|Publication number||US3050875 A|
|Publication date||Aug 28, 1962|
|Filing date||May 7, 1962|
|Priority date||May 7, 1962|
|Publication number||US 3050875 A, US 3050875A, US-A-3050875, US3050875 A, US3050875A|
|Inventors||Robbins Daniel T|
|Original Assignee||Robbins Daniel T|
|Export Citation||BiBTeX, EndNote, RefMan|
|Patent Citations (4), Referenced by (30), Classifications (5)|
|External Links: USPTO, USPTO Assignment, Espacenet|
Aug. 28, 1962 D. T. RoBBlNs 3,050,875
Filed May 7, 1962 '6 IO le 24 2o DANIEL T. ROBBINS BY MKM United @te Y 3,956,875 SELF-VENTLATING SLE Daniel T. Robbins, 2104 Pepper St., Burbank, Calif.
Filed May 7, 1962, Ser. No. 192,869 4 Claims. (Cl. 36-3) The present invention relates generally to footwear and more particularly to a self-Ventilating sole for shoes, either as Ian integral part of a standard shoe, or that may be used as an insertable insole in a non-ventilated shoe.
It is the primary object of this invention to provide a cushion insole that will continually circulate air around the toes where the foot particularly tends to perspire.
A still further object of the invention is to provide such simplicity of design as to materially reduce'the cost of construction relative to existing methods of circulating air within shoes, and insure continual circulatory operation through the life of the shoe.
Another object of this invention is to provide a shoe sole containing a resilient iller inV which are interconnected cavities extending substantially the full length of the sole, air being pumped, by the rolling motion o'f the foot while walking, through vents in the insole beneath the toes.
Another object of this invention is to provide a self- Ventilating sole in which all air passes through the vents beneath the toes, both incoming and outgoing during the pumping action.
A further object of this invention is to provide a self- Ventilating sole which is adaptable to many types of shoes with only a very slight increase in sole thickness.
Finally, it is an object to provide a self-Ventilating sole of the aforementioned character which is simple and convenient to manufacture and which will give generally eicient and durable service.
With these and other objects definitely in View, this invention consists in the novel construction, combination and arrangement of elements and portions, as will be hereinafter fully described in the specilication, particularly pointed out in the claims, and illustrated in the drawing which forms a ymaterial part of this disclosure, and in which: i
FIGURE l is a perspective View of a shoe incorporating the self-Ventilating sole, portions being cut away to reveal the structure;
FIGURE 2 is an enlarged longitudinal sectional View taken on line 2-2 of FIGURE l;
FIGURE 3 is an enlarged transverse sectional View taken on line 3-3 of FIGURE l; and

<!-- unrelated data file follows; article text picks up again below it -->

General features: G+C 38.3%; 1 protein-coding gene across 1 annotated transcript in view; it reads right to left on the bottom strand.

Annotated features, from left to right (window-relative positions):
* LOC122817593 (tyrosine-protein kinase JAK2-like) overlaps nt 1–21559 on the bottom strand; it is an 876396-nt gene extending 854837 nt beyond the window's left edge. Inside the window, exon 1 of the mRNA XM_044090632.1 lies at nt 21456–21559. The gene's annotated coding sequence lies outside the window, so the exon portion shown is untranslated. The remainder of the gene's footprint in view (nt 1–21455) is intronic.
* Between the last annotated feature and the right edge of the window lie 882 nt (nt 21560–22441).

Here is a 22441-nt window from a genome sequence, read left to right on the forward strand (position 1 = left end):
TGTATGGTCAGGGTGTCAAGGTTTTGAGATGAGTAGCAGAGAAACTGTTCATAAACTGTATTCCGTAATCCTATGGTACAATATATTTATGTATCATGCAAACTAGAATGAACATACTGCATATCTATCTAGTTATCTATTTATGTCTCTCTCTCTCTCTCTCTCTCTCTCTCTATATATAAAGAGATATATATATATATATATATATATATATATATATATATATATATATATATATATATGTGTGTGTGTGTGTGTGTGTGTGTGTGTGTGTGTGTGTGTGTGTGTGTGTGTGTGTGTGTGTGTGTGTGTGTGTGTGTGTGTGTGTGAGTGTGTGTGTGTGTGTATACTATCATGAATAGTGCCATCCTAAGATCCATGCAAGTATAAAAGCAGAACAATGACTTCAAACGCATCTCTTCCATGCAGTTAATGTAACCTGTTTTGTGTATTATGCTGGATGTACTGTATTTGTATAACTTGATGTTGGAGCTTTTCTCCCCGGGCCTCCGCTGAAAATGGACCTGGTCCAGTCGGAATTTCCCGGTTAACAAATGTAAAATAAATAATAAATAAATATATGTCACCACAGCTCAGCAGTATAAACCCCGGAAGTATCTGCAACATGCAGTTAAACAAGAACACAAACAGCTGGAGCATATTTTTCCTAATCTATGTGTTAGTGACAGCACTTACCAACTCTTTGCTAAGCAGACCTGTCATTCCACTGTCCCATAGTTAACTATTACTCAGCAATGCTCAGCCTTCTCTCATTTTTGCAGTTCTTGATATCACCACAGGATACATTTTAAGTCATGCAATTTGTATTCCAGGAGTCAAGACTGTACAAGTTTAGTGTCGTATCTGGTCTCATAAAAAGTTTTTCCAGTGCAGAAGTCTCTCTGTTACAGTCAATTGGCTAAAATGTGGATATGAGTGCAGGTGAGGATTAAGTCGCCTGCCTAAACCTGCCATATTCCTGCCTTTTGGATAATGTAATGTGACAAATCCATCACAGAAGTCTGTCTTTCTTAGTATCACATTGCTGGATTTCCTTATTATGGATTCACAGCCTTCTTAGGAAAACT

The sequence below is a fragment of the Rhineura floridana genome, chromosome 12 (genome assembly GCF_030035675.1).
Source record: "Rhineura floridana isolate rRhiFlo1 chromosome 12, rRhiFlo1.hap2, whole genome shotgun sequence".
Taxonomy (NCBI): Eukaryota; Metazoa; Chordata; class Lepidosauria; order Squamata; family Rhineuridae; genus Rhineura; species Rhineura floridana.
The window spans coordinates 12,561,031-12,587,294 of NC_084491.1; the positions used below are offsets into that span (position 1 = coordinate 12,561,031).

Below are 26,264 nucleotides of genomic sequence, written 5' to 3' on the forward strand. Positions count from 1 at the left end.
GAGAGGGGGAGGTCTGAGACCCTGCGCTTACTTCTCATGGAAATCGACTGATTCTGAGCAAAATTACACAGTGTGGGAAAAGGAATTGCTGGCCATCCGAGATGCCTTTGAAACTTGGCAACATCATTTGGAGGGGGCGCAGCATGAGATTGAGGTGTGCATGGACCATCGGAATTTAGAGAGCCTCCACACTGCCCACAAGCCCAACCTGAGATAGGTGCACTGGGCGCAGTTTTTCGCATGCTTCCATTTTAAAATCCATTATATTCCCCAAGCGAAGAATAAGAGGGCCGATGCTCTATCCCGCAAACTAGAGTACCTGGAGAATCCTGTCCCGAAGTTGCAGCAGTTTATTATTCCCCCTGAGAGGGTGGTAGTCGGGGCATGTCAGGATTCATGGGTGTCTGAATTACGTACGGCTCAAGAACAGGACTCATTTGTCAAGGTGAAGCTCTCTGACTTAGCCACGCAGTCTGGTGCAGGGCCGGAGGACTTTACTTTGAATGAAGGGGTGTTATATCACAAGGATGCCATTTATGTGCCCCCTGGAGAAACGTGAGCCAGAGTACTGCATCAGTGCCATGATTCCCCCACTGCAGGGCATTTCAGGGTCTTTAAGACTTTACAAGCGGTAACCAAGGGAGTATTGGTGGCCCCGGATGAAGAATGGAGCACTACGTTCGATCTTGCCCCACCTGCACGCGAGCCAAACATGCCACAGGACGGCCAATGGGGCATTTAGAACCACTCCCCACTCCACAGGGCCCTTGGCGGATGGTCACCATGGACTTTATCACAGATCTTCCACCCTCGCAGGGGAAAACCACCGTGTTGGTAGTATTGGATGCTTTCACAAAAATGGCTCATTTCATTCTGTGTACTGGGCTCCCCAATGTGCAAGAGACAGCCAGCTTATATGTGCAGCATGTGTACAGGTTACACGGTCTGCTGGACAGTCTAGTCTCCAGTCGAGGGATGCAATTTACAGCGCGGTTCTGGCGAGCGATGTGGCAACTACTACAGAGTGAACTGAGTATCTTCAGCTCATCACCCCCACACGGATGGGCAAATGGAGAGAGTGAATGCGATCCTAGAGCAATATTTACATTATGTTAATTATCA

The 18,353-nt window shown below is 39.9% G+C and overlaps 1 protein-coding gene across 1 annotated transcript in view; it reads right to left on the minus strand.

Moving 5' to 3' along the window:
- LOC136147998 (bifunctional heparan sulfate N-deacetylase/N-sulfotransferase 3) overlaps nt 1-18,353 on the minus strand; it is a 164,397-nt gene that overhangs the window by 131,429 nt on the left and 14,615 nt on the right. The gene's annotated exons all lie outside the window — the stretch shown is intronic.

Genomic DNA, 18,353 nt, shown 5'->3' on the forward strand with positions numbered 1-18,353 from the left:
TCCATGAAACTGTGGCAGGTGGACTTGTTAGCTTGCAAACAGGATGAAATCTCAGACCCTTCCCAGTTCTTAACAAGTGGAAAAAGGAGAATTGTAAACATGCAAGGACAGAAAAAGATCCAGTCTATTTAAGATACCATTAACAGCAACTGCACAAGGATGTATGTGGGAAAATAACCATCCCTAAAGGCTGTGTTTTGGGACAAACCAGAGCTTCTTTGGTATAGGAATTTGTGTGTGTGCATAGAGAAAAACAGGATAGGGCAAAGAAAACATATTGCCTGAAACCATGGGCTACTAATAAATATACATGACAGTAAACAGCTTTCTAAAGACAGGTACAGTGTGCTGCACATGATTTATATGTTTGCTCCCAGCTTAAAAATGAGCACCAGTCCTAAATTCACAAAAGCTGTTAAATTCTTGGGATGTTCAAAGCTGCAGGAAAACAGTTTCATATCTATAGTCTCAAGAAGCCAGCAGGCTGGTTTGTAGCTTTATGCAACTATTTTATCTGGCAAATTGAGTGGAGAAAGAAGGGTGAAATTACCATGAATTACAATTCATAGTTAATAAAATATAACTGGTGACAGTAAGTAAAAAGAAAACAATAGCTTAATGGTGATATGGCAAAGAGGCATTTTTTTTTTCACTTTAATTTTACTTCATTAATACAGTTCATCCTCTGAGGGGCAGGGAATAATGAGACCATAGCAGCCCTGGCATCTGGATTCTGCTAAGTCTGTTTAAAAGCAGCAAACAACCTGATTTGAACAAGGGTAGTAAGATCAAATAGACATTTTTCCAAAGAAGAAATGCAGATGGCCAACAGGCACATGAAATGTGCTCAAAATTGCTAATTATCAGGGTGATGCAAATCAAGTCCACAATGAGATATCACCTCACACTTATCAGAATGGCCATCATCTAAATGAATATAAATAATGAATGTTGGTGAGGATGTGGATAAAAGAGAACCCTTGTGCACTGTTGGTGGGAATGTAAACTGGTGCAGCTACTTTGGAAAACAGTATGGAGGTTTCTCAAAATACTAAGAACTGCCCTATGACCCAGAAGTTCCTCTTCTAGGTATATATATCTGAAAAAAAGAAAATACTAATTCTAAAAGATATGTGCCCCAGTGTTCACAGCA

'.FiGURl-E 4 is a further enlarged transverse sectional view taken on line 4 4 of FIGURE 2.
Referring now to the drawing in which like reference characters relate to identical or similar elements throughout the different views:
The self-Ventilating sole, generally indicated by the numeral 10, is incorporated into a shoe, generally indicated at 12, having an upper 14 and heel 16, the actual configuration of the shoe being variable. The sole cornprises an outer sole 18, an intermediate filler and an insole 22, the filler being of novel construction to provide the Ventilating action. v
Filler 10 is vmade from resilient material such as foam plastic, sponge rubber, or the like and is provided with a plurality of cavities 24 spaced along the length of the sole. The specific shape of the cavities 24 may be Varied, a generally oval conliguration being preferred and illustrated, and the Width of the cavities varying according to the eff-@eige @arent overall width of the sole to utilize space effectively. All
V-shaped in vertical cross-section for more certain closing of the passages Iwhen said walls are depressed and deformed. The wall portions 23 can be slightly domed or raised with a substantially flat top, as indicated in FIG- URES l and 3, to prevent sagging of the insole and compensate for the decrease in filler material caused by the cavities 24, while increasing the elective air capacity of the cavities. `ln normal construction, this thickening of the central portion of the filler compensates also for the extra thickness provided by the lower terminal edge portions 25 of the upper, and generally improves the comfort of Wearing the shoe. To facilitate assembly the cavities 24 do not extend completely through insole 22, a bottom layer 29 being retained to hold the proper shape of the insole.
The insole 22 has a plurality of small vents 39 at the forward end communicating with one of the forwardmost cavities 24, said vents being disposed in the area which falls beneath the toes. The number and spacing of the vents Sil will depend on the size and shape of the toe portion of the shoe. Conventional methods of shoe construction will provide adequate sealing between the cornponents 18, 29 and 22 of the sole l0. IAn inner sock liner 32 is secured to the insole 22, vents Sil continuing through said sock liner.
lf reference be had to FIGURE 2, it will be evident that the heel bears down initially, compressing the rearmost cavities 24, the forward motion of the leg in walking causing the weight to advance with a rolling motion along the instep and ball of the foot. Thus the cavities 24 are compressed successively and the air therein is squeezed forwardly, as indicated by directional arrows, to escape through vents 30. When the wall portions 2S are compressed the narrow passages '26 tend to close, as in FIG- URE 4, preventing the air from leaking back to the rear cavities. ln this manner the air is virtually pumped through the successive cavities 24 and passages 26 to the front of the shoe, the vents 30 being the only outlets. Since these vents 3i) are under the toes where a major portion of the perspiration occurs, the cooling effect of the air is concentrated in the most eifective zone.